Big Sur is a wilderness area and that's why we love it. It is home to many wild plants and animals. All deserve our respect. Please use extra caution on the trails and in the campgrounds when encountering the following plants and animals:
If it's green, it's very likely poison oak. It is found throughout our parks and can be very beautiful, ranging in color from red to green. Sometimes the leaves are shiny, sometimes not. Sometimes it grows as a bush, sometimes as a vine clinging to the side of a redwood, sometimes as ground cover. Once you know the leaf structure, it is unmistakable. Coming into contact with the oils from the plant may cause an itch that can last for weeks. If you think you may have been exposed to poison oak, wash with cold soapy water. Local stores also supply a medicated scrub.
Ticks often wait on the tip of a blade of grass for an unsuspecting host to brush by. They embed themselves in warm-blooded animals. Check yourself frequently when hiking and seek first aid and medical attention if you find an embedded tick on you.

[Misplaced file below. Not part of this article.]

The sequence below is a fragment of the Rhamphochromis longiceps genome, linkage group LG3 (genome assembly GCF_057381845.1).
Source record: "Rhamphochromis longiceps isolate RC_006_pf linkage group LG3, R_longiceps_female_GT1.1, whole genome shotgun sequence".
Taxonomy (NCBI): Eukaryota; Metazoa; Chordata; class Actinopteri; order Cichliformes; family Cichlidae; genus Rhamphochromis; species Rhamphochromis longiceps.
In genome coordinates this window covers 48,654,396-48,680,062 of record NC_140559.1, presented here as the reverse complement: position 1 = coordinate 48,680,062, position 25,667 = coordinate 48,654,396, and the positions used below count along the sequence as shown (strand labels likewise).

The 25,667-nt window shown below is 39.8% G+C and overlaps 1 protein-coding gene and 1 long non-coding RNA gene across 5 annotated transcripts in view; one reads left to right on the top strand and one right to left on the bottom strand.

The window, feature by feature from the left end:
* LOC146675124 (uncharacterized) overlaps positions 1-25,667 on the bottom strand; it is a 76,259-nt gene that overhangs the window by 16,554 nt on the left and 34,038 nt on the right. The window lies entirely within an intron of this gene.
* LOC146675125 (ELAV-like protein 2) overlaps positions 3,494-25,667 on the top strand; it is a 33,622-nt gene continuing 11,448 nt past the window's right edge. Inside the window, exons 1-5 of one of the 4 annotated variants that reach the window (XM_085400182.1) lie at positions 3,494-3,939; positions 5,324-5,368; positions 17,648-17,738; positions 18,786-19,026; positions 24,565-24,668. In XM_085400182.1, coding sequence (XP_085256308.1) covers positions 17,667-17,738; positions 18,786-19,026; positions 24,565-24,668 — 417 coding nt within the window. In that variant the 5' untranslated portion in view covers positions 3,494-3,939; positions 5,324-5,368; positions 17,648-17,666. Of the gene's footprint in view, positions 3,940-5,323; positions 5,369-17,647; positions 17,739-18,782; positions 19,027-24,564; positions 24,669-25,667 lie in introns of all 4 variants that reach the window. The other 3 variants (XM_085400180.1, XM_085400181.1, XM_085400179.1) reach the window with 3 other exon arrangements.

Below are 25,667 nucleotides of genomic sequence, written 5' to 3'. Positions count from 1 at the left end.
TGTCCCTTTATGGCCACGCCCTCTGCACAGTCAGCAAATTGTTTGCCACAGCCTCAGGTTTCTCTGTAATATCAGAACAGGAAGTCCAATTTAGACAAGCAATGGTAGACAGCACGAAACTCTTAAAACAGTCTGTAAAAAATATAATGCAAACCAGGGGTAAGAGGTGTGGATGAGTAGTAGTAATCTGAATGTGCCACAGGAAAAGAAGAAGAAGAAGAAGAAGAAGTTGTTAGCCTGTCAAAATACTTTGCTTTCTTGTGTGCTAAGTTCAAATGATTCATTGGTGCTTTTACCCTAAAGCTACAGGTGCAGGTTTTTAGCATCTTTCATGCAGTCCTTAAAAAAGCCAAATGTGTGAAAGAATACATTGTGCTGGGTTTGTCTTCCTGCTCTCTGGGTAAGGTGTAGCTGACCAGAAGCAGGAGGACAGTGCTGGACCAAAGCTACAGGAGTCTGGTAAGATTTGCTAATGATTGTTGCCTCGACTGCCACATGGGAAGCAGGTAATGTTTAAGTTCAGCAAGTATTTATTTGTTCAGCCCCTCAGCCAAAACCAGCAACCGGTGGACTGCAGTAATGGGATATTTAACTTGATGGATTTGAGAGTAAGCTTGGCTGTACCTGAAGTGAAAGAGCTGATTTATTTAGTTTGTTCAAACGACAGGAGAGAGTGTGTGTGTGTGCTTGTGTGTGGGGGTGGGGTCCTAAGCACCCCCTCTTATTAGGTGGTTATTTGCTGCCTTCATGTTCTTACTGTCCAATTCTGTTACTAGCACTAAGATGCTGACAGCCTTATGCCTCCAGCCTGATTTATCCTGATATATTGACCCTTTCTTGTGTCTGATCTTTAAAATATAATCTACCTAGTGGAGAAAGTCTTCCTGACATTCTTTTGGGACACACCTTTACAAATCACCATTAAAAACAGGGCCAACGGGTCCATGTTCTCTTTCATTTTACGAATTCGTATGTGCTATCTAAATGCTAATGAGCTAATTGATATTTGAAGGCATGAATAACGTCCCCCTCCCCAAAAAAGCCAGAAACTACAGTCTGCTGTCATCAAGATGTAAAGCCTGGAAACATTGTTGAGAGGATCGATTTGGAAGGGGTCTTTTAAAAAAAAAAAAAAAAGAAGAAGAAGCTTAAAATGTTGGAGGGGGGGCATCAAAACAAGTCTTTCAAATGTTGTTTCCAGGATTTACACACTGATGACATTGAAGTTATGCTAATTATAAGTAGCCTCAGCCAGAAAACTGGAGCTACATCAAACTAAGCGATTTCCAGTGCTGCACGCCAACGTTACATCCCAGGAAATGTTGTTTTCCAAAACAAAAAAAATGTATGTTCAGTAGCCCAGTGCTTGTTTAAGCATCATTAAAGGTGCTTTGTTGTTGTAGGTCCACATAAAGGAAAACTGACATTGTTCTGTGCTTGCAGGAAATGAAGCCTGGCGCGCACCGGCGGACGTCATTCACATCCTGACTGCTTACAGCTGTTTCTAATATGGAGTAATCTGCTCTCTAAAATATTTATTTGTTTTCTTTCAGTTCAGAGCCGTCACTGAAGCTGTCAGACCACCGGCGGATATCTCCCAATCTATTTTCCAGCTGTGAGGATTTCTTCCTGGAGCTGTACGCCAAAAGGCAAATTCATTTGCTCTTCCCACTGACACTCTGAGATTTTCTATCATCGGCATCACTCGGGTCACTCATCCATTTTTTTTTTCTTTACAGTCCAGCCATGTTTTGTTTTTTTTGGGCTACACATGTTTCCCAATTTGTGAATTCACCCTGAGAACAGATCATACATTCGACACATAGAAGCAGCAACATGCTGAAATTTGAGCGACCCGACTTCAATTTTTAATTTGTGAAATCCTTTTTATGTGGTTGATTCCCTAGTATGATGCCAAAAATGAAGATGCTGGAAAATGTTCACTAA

Bobcats prefer not to be seen but occasionally they will make an appearance in a campground or meadow. Their stubby (bobbed) tail is what clearly identifies them as opposed to a mountain lion. It's coat is usually a spotted, variable tan to gray. They can range in size from 10-40 lbs. They prey on ground squirrels, birds and other small animals in our parks.
The most elusive cat of all, sightings are rare. Mountain lions are golden with long tails and range in size from 64 to 220 lbs. Be extra careful on trails at dawn and dusk and particularly around Andrew Molera, where the dense underbrush is a preferred habitat. If you hike with small children, keep them close. If you encounter a mountain lion, do not run. Stay back and make yourself appear as large as possible (stand close to each other, open your jacket, raise your arms). Make a lot of noise (yell, bang, speak firmly). Do not turn your back. Do not bend down. Be a large and formidable adversary. Back away slowly, giving the mountain lion a path to get away. Attacks are extremely rare, but if you are attacked, fight back.
Skunks are nocturnal scavengers who will spray an unpleasant odor on you or your dog if you get too close. When camping and picnicing, be especially careful to store food and dispose of trash in a secure location, as skunks will be attracted to the scent. Keep dogs on a short leash to avoid any unpleasant encounters.
Raccoons are nocturnal scavengers who can be very aggressive. When camping and picnicing, be especially careful to store food and dispose of trash in a secure location, as raccoons will be attracted to the scent. Keep dogs on a short leash to avoid any unpleasant encounters.
Illustrations courtesy of Laurel Mundy, 2016